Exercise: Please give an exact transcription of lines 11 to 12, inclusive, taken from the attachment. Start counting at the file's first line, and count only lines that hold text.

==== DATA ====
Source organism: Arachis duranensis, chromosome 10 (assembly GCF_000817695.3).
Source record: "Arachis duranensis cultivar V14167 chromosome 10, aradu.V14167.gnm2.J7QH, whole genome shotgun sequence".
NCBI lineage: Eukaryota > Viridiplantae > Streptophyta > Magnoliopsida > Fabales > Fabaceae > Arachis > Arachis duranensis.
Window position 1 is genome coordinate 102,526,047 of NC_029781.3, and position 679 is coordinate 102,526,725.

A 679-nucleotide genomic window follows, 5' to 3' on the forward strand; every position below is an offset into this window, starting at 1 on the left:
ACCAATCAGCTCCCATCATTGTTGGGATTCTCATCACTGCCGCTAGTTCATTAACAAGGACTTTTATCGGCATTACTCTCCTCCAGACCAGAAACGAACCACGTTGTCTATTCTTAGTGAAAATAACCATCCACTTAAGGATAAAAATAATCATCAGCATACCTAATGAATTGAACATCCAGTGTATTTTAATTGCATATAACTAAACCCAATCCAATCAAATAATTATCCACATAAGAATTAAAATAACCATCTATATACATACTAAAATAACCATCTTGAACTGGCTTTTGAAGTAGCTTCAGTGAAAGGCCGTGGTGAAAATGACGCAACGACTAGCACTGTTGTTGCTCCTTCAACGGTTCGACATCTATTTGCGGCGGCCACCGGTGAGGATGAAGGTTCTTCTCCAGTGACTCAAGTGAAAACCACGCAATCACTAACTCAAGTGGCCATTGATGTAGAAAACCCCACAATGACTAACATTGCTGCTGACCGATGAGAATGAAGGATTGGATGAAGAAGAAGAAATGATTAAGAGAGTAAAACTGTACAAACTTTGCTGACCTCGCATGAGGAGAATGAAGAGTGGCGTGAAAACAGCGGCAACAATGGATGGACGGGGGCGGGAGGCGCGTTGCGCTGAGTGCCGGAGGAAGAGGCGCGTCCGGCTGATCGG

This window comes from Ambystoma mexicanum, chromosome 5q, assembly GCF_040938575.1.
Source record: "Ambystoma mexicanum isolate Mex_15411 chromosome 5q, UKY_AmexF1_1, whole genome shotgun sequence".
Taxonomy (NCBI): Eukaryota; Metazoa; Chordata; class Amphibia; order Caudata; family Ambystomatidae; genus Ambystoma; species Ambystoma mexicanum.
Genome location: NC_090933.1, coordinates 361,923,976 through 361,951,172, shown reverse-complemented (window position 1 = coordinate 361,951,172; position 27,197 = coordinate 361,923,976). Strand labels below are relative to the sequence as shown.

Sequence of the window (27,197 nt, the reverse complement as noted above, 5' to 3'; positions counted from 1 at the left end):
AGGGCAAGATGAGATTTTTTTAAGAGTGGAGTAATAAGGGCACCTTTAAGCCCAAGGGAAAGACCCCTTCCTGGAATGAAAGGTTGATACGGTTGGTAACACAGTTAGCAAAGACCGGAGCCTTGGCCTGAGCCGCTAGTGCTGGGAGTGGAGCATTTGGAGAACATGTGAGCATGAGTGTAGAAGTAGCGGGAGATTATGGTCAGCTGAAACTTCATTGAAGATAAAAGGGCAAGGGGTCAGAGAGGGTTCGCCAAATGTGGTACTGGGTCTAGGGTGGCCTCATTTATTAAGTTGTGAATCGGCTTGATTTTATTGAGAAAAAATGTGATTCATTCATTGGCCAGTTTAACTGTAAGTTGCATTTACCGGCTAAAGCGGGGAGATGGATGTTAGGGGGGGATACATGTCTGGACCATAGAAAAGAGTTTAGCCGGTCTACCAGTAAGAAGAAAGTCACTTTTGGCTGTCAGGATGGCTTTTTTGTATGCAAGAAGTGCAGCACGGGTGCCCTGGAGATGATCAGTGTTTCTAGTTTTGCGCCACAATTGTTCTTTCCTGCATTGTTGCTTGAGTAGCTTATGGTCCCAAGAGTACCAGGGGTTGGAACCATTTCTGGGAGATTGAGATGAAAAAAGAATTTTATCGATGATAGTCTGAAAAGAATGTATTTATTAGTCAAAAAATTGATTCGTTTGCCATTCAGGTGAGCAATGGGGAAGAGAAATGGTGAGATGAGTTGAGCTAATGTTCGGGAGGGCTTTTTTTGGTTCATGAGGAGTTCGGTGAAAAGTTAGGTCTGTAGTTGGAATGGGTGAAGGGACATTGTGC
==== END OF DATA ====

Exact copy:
Sequence of the window (27,197 nt, the reverse complement as noted above, 5' to 3'; positions counted from 1 at the left end):
AGGGCAAGATGAGATTTTTTTAAGAGTGGAGTAATAAGGGCACCTTTAAGCCCAAGGGAAAGACCCCTTCCTGGAATGAAAGGTTGATACGGTTGGTAACACAGTTAGCAAAGACCGGAGCCTTGGCCTGAGCCGCTAGTGCTGGGAGTGGAGCATTTGGAGAACATGTGAGCATGAGTGTAGAAGTAGCGGGAGATTATGGTCAGCTGAAACTTCATTGAAGATAAAAGGGCAAGGGGTCAGAGAGGGTTCGCCAAATGTGGTACTGGGTCTAGGGTGGCCTCATTTATTAAGTTGTGAATCGGCTTGATTTTATTGAGAAAAAATGTGATTCATTCATTGGCCAGTTTAACTGTAAGTTGCATTTACCGGCTAAAGCGGGGAGATGGATGTTAGGGGGGGATACATGTCTGGACCATAGAAAAGAGTTTAGCCGGTCTACCAGTAAGAAGAAAGTCACTTTTGGCTGTCAGGATGGCTTTTTTGTATGCAAGAAGTGCAGCACGGGTGCCCTGGAGATGATCAGTGTTTCTAGTTTTGCGCCACAATTGTTCTTTCCTGCATTGTTGCTTGAGTAGCTTATGGTCCCAAGAGTACCAGGGGTTGGAACCATTTCTGGGAGATTGAGATGAAAAAAGAATTTTATCGATGATAGTCTGAAAAGAATGTATTTATTAGTCAAAAAATTGATTCGTTTGCCATTCAGGTGAGCAATGGGGAAGAGAAATGGTGAGATGAGTTGAGCTAATGTTCGGGAGGGCTTTTTTTGGTTCATGAGGAGTTCGGTGAAAAGTTAGGTCTGTAGTTGGAATGGGTGAAGGGACATTGTGC